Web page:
A Gaelic word, it means ‘eagle’, and is pronounced something like

‘eeel-ugth’.

I’ve never been quite certain whether Gaelic orthography is even more
baroque that English, or whether it’s just different.

It’s certainly ‘different’.

Aspirated letters at the beginning of a word tend to take a ‘V’ sound –

Bh***, Mh*** etc and in the middle or end it usually disappears

completely, as in bithidh – pronounced (more-or-less) as the English

‘be’ and ceilidh – cay-ley.

The rules are really quite rigid within the bounds of local dialect, and

various combinations of letters always (AFAIK) indicate the same sound –

none of this ‘plough, enough, cough, dough’ etc. as in English.

‘C’ is always hard, and there is no H, J, K, Q, V, W, X, Y or Z.

However, as Macalpine says under ‘H’:

H, h, This letter is not acknowledged in our alphabet; but to keep the

Gaelic in character with us, the Highlanders, who are THE BRAVEST and

/most singular/ people in the WHOLE WORLD, (as the Scots Times says,) it

is used, not only in every word, but in almost every syllable expressed

or understood.

HTH

Rusty

Direct reply to: horrid dot squeak snailything zetnet point co period uk

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Nick Maclaren 11-02-2006 12:05 PM

Distance Learning/Correspondence Courses

In article ,

Rusty Hinge 2 wrote:

The message
from Stewart Robert Hinsley contains these words:
In message , Rusty Hinge
2 writes

A Gaelic word, it means ‘eagle’, and is pronounced something like

‘eeel-ugth’.

I’ve never been quite certain whether Gaelic orthography is even more
baroque that English, or whether it’s just different.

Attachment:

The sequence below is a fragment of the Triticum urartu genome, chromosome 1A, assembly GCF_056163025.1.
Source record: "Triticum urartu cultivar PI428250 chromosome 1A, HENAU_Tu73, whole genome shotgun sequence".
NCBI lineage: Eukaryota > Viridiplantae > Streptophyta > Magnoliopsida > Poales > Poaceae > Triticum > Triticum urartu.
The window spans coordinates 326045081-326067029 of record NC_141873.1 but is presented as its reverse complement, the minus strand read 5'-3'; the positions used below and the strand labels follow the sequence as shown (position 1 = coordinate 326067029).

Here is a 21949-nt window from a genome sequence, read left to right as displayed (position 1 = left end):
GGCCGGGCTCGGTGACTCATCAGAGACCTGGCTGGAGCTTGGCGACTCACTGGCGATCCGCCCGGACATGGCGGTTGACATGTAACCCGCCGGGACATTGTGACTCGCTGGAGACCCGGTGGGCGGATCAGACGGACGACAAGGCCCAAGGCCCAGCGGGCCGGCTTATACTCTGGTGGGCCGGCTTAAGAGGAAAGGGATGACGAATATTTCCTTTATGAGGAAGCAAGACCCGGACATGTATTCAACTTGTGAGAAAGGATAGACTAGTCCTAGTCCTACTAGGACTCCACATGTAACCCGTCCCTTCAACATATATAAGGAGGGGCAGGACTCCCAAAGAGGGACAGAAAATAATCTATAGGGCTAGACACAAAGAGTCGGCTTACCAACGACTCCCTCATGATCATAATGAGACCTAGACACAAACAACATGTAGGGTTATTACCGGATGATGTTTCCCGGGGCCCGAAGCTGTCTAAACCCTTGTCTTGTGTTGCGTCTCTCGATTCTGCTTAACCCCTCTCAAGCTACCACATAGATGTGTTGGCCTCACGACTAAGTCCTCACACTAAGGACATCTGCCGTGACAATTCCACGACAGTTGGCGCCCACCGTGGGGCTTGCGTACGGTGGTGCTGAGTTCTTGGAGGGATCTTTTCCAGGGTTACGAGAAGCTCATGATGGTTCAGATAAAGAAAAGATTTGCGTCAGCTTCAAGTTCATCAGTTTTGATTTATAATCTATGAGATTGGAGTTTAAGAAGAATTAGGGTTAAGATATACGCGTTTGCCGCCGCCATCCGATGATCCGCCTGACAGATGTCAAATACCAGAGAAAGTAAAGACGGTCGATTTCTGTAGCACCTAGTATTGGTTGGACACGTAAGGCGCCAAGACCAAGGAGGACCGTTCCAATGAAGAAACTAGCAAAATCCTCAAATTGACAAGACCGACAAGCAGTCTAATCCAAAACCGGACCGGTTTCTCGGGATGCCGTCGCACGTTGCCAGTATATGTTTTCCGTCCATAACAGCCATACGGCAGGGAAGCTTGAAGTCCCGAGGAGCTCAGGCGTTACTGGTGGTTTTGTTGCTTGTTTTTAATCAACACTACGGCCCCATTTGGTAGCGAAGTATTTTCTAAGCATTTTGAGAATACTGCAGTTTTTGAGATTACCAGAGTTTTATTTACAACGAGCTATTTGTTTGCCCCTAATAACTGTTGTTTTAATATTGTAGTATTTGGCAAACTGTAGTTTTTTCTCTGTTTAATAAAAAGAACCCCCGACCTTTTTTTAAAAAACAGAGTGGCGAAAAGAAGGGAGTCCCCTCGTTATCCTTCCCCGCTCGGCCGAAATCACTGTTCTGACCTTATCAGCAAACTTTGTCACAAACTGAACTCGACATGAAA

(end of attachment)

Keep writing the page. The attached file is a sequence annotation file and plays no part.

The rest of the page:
It’s certainly ‘different’.

It’s also (in the case of Scottish Gaelic) a modern invention, and

reflects the views of the inventors as much as anything. There

was no written tradition of consequence before 2-300 years ago.

That was not the case in Ireland, of course.

The rules are really quite rigid within the bounds of local dialect, and
various combinations of letters always (AFAIK) indicate the same sound –
none of this ‘plough, enough, cough, dough’ etc. as in English.
That is generally a sign of an artificial orthography. Natural ones

tend to have more inconsistencies.

One can speculate why English became as bizarre as it is, but the

Victorian dogmatism was only the culmination of a formalisation of

inchoate conventions. It was already half-formalised (and wildly

inconsistent) in Shakespeare’s day.

Regards,

Nick Maclaren.

Distance Learning/Correspondence Courses

Having an old car with an old car radio I can drive around Southern

wallpaper.

Sometimes I can even understand some of it !

Phil Slade.

I googled SussexGardener